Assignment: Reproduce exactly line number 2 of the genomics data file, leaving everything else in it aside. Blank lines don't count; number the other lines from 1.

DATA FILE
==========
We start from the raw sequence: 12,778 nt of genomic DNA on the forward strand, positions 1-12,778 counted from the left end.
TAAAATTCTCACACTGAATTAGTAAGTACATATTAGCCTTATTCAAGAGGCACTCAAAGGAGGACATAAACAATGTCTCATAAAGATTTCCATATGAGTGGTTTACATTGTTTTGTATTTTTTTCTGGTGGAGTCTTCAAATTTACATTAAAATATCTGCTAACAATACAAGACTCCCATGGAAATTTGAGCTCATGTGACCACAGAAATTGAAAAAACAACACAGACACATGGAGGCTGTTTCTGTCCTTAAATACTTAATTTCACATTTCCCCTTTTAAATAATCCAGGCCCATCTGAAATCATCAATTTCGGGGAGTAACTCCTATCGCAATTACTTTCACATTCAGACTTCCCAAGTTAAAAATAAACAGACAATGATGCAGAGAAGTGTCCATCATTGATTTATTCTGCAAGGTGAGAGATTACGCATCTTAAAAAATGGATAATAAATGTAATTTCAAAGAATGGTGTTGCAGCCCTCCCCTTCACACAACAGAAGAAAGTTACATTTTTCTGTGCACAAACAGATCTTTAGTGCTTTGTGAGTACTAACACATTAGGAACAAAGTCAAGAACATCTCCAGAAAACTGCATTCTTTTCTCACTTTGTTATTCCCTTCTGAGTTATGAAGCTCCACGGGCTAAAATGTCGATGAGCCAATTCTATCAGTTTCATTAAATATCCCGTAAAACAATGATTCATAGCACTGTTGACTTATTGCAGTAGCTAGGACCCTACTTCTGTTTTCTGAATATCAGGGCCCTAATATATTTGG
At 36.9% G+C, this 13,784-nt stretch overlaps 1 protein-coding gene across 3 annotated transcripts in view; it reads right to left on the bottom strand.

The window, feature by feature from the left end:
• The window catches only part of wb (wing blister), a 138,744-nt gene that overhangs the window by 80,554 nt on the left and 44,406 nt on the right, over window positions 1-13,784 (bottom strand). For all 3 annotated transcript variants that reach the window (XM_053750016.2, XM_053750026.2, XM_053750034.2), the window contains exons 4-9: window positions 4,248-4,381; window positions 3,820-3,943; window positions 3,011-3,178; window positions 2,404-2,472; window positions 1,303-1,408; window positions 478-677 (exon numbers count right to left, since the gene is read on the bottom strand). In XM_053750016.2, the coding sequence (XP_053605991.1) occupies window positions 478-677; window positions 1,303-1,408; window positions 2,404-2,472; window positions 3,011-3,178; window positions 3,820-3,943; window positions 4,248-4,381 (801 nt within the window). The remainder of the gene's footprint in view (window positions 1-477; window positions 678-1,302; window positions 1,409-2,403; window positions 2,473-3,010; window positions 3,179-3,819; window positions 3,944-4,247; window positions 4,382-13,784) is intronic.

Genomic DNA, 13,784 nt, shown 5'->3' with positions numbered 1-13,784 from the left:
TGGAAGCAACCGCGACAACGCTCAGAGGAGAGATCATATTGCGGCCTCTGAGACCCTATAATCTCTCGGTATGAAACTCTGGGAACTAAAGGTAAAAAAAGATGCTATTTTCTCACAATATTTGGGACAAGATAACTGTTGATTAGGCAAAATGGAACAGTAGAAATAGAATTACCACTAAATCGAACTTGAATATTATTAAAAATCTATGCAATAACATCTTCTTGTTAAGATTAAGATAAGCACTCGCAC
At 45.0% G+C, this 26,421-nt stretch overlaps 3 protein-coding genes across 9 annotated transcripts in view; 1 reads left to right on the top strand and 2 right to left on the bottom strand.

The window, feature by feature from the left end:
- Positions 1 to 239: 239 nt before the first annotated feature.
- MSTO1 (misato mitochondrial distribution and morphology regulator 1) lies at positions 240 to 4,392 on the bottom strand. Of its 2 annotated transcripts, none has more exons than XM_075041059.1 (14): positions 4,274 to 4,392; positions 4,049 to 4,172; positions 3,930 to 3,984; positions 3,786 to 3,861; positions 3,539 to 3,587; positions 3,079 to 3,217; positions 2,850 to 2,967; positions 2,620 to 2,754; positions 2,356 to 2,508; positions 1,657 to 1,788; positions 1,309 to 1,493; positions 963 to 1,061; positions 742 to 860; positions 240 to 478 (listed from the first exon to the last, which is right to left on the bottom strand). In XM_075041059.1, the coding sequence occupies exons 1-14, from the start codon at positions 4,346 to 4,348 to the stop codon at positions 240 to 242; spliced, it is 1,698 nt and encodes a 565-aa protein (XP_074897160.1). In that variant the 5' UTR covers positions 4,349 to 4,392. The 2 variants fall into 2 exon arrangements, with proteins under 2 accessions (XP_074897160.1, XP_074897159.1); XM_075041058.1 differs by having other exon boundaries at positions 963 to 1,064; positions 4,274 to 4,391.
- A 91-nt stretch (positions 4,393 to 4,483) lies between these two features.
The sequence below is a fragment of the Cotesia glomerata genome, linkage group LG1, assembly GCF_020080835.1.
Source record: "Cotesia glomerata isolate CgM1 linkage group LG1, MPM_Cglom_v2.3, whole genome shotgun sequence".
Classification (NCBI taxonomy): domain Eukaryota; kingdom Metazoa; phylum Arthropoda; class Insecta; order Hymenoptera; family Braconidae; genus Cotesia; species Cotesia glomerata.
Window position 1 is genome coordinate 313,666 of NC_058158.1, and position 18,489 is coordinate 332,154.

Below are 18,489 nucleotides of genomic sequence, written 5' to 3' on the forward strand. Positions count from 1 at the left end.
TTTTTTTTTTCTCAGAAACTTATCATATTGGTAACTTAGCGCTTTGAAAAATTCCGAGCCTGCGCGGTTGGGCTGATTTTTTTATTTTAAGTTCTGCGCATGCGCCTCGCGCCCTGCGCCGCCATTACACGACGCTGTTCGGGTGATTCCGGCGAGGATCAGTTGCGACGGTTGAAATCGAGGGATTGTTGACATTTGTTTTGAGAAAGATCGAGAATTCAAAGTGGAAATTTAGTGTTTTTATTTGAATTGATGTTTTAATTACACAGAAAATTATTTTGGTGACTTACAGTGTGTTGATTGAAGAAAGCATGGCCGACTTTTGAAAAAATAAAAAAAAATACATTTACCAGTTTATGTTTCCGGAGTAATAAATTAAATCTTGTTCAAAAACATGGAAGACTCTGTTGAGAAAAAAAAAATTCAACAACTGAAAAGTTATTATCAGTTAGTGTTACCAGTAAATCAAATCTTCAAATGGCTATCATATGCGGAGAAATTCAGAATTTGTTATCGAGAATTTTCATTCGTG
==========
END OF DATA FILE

TAAAATTCTCACACTGAATTAGTAAGTACATATTAGCCTTATTCAAGAGGCACTCAAAGGAGGACATAAACAATGTCTCATAAAGATTTCCATATGAGTGGTTTACATTGTTTTGTATTTTTTTCTGGTGGAGTCTTCAAATTTACATTAAAATATCTGCTAACAATACAAGACTCCCATGGAAATTTGAGCTCATGTGACCACAGAAATTGAAAAAACAACACAGACACATGGAGGCTGTTTCTGTCCTTAAATACTTAATTTCACATTTCCCCTTTTAAATAATCCAGGCCCATCTGAAATCATCAATTTCGGGGAGTAACTCCTATCGCAATTACTTTCACATTCAGACTTCCCAAGTTAAAAATAAACAGACAATGATGCAGAGAAGTGTCCATCATTGATTTATTCTGCAAGGTGAGAGATTACGCATCTTAAAAAATGGATAATAAATGTAATTTCAAAGAATGGTGTTGCAGCCCTCCCCTTCACACAACAGAAGAAAGTTACATTTTTCTGTGCACAAACAGATCTTTAGTGCTTTGTGAGTACTAACACATTAGGAACAAAGTCAAGAACATCTCCAGAAAACTGCATTCTTTTCTCACTTTGTTATTCCCTTCTGAGTTATGAAGCTCCACGGGCTAAAATGTCGATGAGCCAATTCTATCAGTTTCATTAAATATCCCGTAAAACAATGATTCATAGCACTGTTGACTTATTGCAGTAGCTAGGACCCTACTTCTGTTTTCTGAATATCAGGGCCCTAATATATTTGG